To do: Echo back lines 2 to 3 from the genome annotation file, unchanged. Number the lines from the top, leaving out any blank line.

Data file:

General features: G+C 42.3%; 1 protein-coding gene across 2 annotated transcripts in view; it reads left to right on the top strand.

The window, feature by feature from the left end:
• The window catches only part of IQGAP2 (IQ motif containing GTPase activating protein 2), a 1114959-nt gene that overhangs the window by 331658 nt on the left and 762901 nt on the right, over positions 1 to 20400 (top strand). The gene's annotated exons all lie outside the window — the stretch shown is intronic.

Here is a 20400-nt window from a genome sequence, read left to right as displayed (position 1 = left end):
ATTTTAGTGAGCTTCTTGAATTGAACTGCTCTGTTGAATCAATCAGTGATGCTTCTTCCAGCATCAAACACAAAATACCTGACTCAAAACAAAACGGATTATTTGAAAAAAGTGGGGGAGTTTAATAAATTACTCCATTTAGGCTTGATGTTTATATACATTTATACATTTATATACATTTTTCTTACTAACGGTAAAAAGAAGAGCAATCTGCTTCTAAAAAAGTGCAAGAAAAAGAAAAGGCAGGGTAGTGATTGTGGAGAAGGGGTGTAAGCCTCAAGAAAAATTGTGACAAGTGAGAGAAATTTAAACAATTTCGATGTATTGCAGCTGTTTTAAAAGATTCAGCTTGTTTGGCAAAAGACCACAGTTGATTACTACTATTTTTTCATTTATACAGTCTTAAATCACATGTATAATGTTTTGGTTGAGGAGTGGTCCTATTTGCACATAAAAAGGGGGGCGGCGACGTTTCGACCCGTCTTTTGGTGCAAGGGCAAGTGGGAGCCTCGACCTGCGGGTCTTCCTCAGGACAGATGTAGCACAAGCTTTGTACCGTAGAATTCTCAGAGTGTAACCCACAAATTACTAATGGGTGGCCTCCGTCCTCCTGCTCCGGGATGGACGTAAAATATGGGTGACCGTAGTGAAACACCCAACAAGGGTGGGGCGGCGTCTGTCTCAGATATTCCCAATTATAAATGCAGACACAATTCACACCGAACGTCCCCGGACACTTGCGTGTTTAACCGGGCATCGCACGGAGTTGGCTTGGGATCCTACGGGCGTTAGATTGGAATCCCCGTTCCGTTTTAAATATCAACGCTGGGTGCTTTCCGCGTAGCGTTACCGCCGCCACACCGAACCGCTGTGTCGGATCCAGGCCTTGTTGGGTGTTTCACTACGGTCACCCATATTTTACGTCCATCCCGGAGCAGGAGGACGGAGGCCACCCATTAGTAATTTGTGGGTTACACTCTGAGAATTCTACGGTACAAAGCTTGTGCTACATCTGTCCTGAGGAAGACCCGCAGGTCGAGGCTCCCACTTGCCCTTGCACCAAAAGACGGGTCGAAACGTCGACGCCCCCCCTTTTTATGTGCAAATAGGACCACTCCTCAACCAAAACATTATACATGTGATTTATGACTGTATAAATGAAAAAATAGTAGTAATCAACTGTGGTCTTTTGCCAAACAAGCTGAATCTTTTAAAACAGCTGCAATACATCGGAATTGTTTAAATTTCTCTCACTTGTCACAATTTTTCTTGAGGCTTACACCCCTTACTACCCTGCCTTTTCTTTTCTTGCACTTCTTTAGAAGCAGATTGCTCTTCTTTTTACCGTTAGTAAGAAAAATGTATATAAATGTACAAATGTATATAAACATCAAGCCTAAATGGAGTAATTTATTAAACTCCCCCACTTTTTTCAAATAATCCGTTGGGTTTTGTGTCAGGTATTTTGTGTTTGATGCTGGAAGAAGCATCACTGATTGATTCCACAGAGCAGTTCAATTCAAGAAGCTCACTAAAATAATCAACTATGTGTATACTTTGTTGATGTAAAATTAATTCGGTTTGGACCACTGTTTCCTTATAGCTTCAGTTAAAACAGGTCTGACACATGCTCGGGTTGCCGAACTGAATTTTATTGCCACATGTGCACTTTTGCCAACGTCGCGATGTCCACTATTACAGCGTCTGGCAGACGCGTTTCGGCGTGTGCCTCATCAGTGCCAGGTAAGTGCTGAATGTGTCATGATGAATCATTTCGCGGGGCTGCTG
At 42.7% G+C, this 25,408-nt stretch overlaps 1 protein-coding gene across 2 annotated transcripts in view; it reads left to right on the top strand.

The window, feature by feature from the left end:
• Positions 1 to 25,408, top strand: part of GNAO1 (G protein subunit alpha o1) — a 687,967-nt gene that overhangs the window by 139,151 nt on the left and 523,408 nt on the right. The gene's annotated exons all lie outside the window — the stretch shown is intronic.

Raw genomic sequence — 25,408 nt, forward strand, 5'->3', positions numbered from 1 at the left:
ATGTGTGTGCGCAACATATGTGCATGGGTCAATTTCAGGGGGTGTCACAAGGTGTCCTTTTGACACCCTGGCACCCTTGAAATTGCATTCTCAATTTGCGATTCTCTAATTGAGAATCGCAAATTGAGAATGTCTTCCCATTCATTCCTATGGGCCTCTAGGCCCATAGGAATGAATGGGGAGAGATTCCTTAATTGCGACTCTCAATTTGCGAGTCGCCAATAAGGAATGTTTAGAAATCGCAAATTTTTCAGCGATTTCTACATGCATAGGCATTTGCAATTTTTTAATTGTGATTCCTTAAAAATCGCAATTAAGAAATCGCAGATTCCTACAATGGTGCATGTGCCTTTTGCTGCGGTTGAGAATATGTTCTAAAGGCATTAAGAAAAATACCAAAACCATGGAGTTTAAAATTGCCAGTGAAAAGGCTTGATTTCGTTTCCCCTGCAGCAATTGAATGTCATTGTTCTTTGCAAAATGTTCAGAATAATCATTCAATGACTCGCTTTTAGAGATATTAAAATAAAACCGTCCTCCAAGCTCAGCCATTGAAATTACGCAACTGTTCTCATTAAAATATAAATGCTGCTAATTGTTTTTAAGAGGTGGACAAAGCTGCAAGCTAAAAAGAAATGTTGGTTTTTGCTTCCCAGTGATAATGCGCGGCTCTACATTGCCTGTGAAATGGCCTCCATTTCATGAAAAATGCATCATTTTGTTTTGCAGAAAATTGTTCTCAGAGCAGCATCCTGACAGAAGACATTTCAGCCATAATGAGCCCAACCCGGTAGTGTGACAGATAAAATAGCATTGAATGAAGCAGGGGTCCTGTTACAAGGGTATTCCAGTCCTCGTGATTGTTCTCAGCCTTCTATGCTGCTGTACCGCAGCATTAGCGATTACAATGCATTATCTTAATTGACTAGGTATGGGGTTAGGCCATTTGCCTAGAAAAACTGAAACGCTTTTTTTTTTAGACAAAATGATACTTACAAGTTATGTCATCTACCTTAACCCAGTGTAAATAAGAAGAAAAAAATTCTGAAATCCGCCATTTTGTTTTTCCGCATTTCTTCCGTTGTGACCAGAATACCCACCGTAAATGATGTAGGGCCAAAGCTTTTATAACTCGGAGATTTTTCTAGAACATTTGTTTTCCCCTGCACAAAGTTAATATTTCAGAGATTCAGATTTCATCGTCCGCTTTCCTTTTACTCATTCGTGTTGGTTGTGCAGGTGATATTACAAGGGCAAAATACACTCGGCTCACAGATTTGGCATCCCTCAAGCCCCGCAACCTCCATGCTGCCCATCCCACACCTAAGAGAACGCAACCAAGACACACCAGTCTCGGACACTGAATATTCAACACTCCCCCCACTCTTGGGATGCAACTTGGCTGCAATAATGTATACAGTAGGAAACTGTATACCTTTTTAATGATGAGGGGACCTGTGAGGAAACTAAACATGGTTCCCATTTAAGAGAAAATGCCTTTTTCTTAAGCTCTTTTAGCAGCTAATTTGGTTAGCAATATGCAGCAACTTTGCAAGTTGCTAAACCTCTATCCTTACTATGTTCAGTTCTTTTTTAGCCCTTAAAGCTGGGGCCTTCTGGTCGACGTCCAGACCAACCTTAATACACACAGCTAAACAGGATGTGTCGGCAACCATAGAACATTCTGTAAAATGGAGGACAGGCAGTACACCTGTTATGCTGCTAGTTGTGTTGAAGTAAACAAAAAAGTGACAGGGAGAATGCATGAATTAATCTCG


The window, feature by feature from the left end:
• The window catches only part of IQGAP2 (IQ motif containing GTPase activating protein 2), a 1114959-nt gene that overhangs the window by 331658 nt on the left and 762901 nt on the right, over positions 1 to 20400 (top strand). The gene's annotated exons all lie outside the window — the stretch shown is intronic.